- material from local businesses relating to closures or changes to how they operate
- advice from local organisations about hygiene, social distancing and self-isolation
- information about community efforts to help vulnerable and isolated persons
- information from local schools regarding closures and home-schooling.
If you’re interested in finding out how you can support this Record Office initiative, please visit their blog.
Frequently Asked Questions:
What does West Sussex Record Office do?
West Sussex Record Office (commonly abbreviated to WSRO) acquires and preserves the historic archives of the County, makes them available to everyone who wishes to see them, and promotes their use for study and enjoyment.
The Record Office was set up in 1946 and has been located in its current purpose-built archive centre at 3 Orchard Street, Chichester, since 1989. It holds collections dating back to 780 AD.
WSRO looks after records relating to almost every aspect of life in West Sussex. Key areas include local authorities, churches, schools, hospitals, businesses, landed estates, the Royal Sussex Regiment, photographs, maps, and community archives. We also collect records of local individuals which help to document the lives of ordinary people and the communities they live in.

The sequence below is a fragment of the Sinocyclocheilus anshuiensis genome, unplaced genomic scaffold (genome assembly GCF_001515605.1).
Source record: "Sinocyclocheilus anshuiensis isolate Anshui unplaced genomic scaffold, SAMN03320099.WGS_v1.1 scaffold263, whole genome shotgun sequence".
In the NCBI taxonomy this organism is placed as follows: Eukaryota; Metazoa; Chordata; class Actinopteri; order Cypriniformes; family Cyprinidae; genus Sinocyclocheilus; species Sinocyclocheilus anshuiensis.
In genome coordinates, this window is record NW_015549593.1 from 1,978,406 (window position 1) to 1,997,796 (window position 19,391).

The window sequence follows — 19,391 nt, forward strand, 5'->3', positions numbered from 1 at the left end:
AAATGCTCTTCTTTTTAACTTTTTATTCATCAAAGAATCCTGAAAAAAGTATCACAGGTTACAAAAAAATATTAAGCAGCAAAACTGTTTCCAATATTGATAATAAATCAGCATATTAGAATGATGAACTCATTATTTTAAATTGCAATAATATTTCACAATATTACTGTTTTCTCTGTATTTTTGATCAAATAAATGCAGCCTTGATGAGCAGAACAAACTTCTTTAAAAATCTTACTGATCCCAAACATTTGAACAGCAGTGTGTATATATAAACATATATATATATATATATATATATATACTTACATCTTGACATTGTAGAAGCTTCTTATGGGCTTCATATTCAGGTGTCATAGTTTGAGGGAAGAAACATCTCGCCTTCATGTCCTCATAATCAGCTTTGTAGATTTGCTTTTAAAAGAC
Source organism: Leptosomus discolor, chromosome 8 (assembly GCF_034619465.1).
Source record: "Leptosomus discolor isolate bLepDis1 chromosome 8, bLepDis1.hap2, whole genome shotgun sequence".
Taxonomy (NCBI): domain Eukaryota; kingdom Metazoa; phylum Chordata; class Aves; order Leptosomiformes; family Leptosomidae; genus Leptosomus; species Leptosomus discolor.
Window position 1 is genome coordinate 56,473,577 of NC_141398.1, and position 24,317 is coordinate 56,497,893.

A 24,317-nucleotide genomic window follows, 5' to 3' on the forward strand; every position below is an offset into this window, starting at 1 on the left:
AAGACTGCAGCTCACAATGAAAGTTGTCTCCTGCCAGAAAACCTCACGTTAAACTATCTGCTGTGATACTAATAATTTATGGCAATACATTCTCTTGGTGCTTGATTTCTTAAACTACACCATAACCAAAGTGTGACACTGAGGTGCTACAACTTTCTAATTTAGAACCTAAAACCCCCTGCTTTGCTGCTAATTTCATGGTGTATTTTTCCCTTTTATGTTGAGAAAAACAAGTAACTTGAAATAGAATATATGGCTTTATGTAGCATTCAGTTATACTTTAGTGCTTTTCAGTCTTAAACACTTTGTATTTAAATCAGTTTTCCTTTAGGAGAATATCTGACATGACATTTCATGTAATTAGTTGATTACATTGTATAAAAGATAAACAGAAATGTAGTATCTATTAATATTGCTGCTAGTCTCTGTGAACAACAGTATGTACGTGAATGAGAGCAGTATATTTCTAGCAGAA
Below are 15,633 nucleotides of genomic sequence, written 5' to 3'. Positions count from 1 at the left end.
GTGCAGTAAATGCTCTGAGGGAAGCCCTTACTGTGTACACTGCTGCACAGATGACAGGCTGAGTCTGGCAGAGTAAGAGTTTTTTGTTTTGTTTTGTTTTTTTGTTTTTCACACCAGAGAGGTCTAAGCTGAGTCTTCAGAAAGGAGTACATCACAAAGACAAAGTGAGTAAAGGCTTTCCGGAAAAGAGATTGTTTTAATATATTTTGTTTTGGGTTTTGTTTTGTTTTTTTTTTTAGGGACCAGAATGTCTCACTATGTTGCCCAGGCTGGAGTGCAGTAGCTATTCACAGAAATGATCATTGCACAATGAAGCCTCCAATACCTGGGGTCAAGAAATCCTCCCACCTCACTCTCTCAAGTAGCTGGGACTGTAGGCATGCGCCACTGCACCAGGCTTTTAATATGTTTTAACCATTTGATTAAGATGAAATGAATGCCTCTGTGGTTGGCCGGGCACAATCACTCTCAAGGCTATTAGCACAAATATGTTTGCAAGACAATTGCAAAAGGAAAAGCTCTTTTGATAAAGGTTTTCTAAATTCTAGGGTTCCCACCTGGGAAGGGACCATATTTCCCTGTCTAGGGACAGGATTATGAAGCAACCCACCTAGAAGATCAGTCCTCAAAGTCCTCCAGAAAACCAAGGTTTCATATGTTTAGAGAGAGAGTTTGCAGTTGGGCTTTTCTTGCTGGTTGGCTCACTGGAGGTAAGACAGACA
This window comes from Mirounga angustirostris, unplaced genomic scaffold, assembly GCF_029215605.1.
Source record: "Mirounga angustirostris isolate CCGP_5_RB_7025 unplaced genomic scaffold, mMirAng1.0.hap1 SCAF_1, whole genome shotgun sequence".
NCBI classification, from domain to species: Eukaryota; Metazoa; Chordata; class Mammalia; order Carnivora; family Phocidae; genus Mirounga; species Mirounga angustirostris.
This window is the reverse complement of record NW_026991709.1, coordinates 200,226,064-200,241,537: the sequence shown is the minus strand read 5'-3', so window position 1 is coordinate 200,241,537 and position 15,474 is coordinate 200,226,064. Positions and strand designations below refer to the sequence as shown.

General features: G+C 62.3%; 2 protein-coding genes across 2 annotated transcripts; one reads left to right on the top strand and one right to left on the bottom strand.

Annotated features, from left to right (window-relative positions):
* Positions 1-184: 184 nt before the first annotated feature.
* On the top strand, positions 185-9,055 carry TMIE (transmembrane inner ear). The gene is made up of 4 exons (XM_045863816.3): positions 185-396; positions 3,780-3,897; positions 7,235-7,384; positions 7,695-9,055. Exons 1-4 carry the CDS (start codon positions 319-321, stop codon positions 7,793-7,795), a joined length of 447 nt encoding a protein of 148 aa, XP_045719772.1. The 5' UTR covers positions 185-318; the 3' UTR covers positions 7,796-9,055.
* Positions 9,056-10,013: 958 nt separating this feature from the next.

Why is WSRO interested in collecting diaries about Covid-19?
WSRO’s mission is to collect unique documents relating to the history of the county of West Sussex, including items which record the local impact of major events such as the Covid-19 pandemic.
We have diaries at the Record Office dating back over three hundred years and they give us a unique window into the past and bring history to life before our eyes. By contributing diaries and other material recording your experience of the Covid-19 pandemic, you will help historians of the future to understand what people thought, felt and experienced during this time and offer them an insight into the impact of this event on people locally.
What type of material will WSRO take in?